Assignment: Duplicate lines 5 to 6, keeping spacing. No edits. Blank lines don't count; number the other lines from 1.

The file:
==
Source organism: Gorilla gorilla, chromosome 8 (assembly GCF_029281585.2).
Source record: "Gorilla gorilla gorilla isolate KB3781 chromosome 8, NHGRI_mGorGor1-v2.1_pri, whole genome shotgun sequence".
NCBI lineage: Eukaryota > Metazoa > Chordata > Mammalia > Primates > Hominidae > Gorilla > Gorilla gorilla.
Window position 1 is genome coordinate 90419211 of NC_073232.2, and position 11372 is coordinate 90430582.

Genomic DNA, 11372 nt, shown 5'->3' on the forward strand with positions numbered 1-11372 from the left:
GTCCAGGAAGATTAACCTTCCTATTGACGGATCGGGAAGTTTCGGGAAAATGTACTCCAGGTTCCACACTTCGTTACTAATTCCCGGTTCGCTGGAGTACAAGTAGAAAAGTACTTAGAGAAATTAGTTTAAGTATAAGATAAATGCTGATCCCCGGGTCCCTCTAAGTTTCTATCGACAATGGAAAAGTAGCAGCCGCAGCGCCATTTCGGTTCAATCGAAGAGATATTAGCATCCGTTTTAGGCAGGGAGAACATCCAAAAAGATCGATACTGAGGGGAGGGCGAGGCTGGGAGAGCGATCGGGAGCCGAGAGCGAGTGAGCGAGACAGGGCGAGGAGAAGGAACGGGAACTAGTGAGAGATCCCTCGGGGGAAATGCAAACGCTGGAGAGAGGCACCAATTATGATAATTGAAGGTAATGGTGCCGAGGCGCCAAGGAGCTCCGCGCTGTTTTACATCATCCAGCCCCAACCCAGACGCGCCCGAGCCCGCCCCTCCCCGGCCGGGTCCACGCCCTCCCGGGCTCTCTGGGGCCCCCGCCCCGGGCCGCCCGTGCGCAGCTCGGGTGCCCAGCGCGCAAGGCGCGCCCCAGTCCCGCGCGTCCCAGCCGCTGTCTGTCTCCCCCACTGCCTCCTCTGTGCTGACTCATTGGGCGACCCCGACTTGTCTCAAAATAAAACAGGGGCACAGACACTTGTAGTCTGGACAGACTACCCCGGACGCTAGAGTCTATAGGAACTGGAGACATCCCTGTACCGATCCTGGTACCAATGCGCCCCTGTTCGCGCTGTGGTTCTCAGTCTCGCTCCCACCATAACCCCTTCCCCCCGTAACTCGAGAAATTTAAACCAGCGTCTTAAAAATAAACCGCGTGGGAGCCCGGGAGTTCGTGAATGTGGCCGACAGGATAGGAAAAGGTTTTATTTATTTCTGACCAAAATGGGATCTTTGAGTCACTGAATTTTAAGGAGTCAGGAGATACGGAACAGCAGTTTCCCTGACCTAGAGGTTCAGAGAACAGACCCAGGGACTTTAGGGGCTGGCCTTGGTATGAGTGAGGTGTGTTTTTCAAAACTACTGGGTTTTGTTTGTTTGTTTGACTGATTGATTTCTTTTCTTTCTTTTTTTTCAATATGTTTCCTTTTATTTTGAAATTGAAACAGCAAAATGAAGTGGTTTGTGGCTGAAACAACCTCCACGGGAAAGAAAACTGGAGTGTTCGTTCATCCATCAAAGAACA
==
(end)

Genomic DNA, 11372 nt, shown 5'->3' on the forward strand with positions numbered 1-11372 from the left:
GTCCAGGAAGATTAACCTTCCTATTGACGGATCGGGAAGTTTCGGGAAAATGTACTCCAGGTTCCACACTTCGTTACTAATTCCCGGTTCGCTGGAGTACAAGTAGAAAAGTACTTAGAGAAATTAGTTTAAGTATAAGATAAATGCTGATCCCCGGGTCCCTCTAAGTTTCTATCGACAATGGAAAAGTAGCAGCCGCAGCGCCATTTCGGTTCAATCGAAGAGATATTAGCATCCGTTTTAGGCAGGGAGAACATCCAAAAAGATCGATACTGAGGGGAGGGCGAGGCTGGGAGAGCGATCGGGAGCCGAGAGCGAGTGAGCGAGACAGGGCGAGGAGAAGGAACGGGAACTAGTGAGAGATCCCTCGGGGGAAATGCAAACGCTGGAGAGAGGCACCAATTATGATAATTGAAGGTAATGGTGCCGAGGCGCCAAGGAGCTCCGCGCTGTTTTACATCATCCAGCCCCAACCCAGACGCGCCCGAGCCCGCCCCTCCCCGGCCGGGTCCACGCCCTCCCGGGCTCTCTGGGGCCCCCGCCCCGGGCCGCCCGTGCGCAGCTCGGGTGCCCAGCGCGCAAGGCGCGCCCCAGTCCCGCGCGTCCCAGCCGCTGTCTGTCTCCCCCACTGCCTCCTCTGTGCTGACTCATTGGGCGACCCCGACTTGTCTCAAAATAAAACAGGGGCACAGACACTTGTAGTCTGGACAGACTACCCCGGACGCTAGAGTCTATAGGAACTGGAGACATCCCTGTACCGATCCTGGTACCAATGCGCCCCTGTTCGCGCTGTGGTTCTCAGTCTCGCTCCCACCATAACCCCTTCCCCCCGTAACTCGAGAAATTTAAACCAGCGTCTTAAAAATAAACCGCGTGGGAGCCCGGGAGTTCGTGAATGTGGCCGACAGGATAGGAAAAGGTTTTATTTATTTCTGACCAAAATGGGATCTTTGAGTCACTGAATTTTAAGGAGTCAGGAGATACGGAACAGCAGTTTCCCTGACCTAGAGGTTCAGAGAACAGACCCAGGGACTTTAGGGGCTGGCCTTGGTATGAGTGAGGTGTGTTTTTCAAAACTACTGGGTTTTGTTTGTTTGTTTGACTGATTGATTTCTTTTCTTTCTTTTTTTTCAATATGTTTCCTTTTATTTTGAAATTGAAACAGCAAAATGAAGTGGTTTGTGGCTGAAACAACCTCCACGGGAAAGAAAACTGGAGTGTTCGTTCATCCATCAAAGAACA